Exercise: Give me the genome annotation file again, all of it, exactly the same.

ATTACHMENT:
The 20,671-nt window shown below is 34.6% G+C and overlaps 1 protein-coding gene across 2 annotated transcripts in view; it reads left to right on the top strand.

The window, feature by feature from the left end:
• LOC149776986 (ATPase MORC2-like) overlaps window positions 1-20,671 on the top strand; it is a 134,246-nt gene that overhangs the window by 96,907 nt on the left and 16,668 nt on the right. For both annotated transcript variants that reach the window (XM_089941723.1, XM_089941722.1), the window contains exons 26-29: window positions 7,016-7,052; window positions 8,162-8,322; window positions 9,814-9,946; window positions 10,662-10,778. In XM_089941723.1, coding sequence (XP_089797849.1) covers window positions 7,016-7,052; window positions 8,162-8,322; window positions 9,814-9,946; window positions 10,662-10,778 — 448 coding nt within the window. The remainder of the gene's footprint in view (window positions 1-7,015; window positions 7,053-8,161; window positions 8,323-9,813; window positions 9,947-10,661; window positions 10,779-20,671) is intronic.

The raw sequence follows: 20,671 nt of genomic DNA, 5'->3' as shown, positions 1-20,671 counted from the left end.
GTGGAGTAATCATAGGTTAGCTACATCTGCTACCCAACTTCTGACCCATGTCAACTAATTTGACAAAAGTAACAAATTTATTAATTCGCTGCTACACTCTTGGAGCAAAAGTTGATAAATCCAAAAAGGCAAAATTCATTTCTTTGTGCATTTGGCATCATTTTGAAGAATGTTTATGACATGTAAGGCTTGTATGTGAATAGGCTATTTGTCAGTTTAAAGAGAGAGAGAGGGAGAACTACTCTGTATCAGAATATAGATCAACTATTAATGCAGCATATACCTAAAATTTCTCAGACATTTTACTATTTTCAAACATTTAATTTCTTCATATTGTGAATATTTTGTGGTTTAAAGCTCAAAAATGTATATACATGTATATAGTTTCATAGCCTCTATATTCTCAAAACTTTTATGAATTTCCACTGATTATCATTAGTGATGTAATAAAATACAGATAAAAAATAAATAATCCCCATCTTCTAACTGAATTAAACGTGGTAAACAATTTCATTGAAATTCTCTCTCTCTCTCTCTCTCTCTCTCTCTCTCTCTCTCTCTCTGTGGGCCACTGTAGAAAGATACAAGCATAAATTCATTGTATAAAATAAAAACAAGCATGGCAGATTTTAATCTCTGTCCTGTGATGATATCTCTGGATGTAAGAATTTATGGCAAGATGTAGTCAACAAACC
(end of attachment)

The 20,671-nt window shown below is 34.6% G+C and overlaps 1 protein-coding gene across 2 annotated transcripts in view; it reads left to right on the top strand.

The window, feature by feature from the left end:
• LOC149776986 (ATPase MORC2-like) overlaps window positions 1-20,671 on the top strand; it is a 134,246-nt gene that overhangs the window by 96,907 nt on the left and 16,668 nt on the right. For both annotated transcript variants that reach the window (XM_089941723.1, XM_089941722.1), the window contains exons 26-29: window positions 7,016-7,052; window positions 8,162-8,322; window positions 9,814-9,946; window positions 10,662-10,778. In XM_089941723.1, coding sequence (XP_089797849.1) covers window positions 7,016-7,052; window positions 8,162-8,322; window positions 9,814-9,946; window positions 10,662-10,778 — 448 coding nt within the window. The remainder of the gene's footprint in view (window positions 1-7,015; window positions 7,053-8,161; window positions 8,323-9,813; window positions 9,947-10,661; window positions 10,779-20,671) is intronic.

The raw sequence follows: 20,671 nt of genomic DNA, 5'->3' as shown, positions 1-20,671 counted from the left end.
GTGGAGTAATCATAGGTTAGCTACATCTGCTACCCAACTTCTGACCCATGTCAACTAATTTGACAAAAGTAACAAATTTATTAATTCGCTGCTACACTCTTGGAGCAAAAGTTGATAAATCCAAAAAGGCAAAATTCATTTCTTTGTGCATTTGGCATCATTTTGAAGAATGTTTATGACATGTAAGGCTTGTATGTGAATAGGCTATTTGTCAGTTTAAAGAGAGAGAGAGGGAGAACTACTCTGTATCAGAATATAGATCAACTATTAATGCAGCATATACCTAAAATTTCTCAGACATTTTACTATTTTCAAACATTTAATTTCTTCATATTGTGAATATTTTGTGGTTTAAAGCTCAAAAATGTATATACATGTATATAGTTTCATAGCCTCTATATTCTCAAAACTTTTATGAATTTCCACTGATTATCATTAGTGATGTAATAAAATACAGATAAAAAATAAATAATCCCCATCTTCTAACTGAATTAAACGTGGTAAACAATTTCATTGAAATTCTCTCTCTCTCTCTCTCTCTCTCTCTCTCTCTCTCTCTCTCTGTGGGCCACTGTAGAAAGATACAAGCATAAATTCATTGTATAAAATAAAAACAAGCATGGCAGATTTTAATCTCTGTCCTGTGATGATATCTCTGGATGTAAGAATTTATGGCAAGATGTAGTCAACAAACC